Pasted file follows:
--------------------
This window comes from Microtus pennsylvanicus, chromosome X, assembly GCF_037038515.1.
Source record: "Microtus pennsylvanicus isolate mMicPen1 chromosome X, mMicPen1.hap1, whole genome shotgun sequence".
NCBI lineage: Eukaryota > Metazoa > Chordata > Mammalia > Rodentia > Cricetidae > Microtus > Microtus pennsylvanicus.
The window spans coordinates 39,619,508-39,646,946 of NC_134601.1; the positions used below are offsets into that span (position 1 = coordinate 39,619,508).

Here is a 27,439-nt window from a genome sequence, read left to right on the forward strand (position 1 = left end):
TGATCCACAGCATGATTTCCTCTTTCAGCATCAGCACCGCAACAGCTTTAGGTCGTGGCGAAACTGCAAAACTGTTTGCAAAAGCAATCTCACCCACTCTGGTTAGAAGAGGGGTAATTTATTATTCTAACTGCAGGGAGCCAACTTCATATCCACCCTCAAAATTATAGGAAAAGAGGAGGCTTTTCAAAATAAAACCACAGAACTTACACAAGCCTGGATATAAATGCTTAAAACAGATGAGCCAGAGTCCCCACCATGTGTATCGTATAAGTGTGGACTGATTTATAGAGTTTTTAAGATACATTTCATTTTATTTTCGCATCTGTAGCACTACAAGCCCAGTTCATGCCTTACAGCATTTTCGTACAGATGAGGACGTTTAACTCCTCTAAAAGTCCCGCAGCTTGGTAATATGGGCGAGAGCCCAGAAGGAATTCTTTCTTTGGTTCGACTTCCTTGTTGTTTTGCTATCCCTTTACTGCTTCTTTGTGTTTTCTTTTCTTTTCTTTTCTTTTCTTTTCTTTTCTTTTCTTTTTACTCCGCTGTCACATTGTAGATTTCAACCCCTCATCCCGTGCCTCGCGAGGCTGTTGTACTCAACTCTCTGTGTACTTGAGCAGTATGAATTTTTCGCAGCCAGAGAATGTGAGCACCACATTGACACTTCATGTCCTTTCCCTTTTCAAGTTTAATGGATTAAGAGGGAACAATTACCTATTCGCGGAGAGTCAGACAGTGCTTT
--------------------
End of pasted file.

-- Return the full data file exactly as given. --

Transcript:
This window comes from Microtus pennsylvanicus, chromosome X, assembly GCF_037038515.1.
Source record: "Microtus pennsylvanicus isolate mMicPen1 chromosome X, mMicPen1.hap1, whole genome shotgun sequence".
NCBI lineage: Eukaryota > Metazoa > Chordata > Mammalia > Rodentia > Cricetidae > Microtus > Microtus pennsylvanicus.
The window spans coordinates 39,619,508-39,646,946 of NC_134601.1; the positions used below are offsets into that span (position 1 = coordinate 39,619,508).

Here is a 27,439-nt window from a genome sequence, read left to right on the forward strand (position 1 = left end):
TGATCCACAGCATGATTTCCTCTTTCAGCATCAGCACCGCAACAGCTTTAGGTCGTGGCGAAACTGCAAAACTGTTTGCAAAAGCAATCTCACCCACTCTGGTTAGAAGAGGGGTAATTTATTATTCTAACTGCAGGGAGCCAACTTCATATCCACCCTCAAAATTATAGGAAAAGAGGAGGCTTTTCAAAATAAAACCACAGAACTTACACAAGCCTGGATATAAATGCTTAAAACAGATGAGCCAGAGTCCCCACCATGTGTATCGTATAAGTGTGGACTGATTTATAGAGTTTTTAAGATACATTTCATTTTATTTTCGCATCTGTAGCACTACAAGCCCAGTTCATGCCTTACAGCATTTTCGTACAGATGAGGACGTTTAACTCCTCTAAAAGTCCCGCAGCTTGGTAATATGGGCGAGAGCCCAGAAGGAATTCTTTCTTTGGTTCGACTTCCTTGTTGTTTTGCTATCCCTTTACTGCTTCTTTGTGTTTTCTTTTCTTTTCTTTTCTTTTCTTTTCTTTTCTTTTCTTTTTACTCCGCTGTCACATTGTAGATTTCAACCCCTCATCCCGTGCCTCGCGAGGCTGTTGTACTCAACTCTCTGTGTACTTGAGCAGTATGAATTTTTCGCAGCCAGAGAATGTGAGCACCACATTGACACTTCATGTCCTTTCCCTTTTCAAGTTTAATGGATTAAGAGGGAACAATTACCTATTCGCGGAGAGTCAGACAGTGCTTT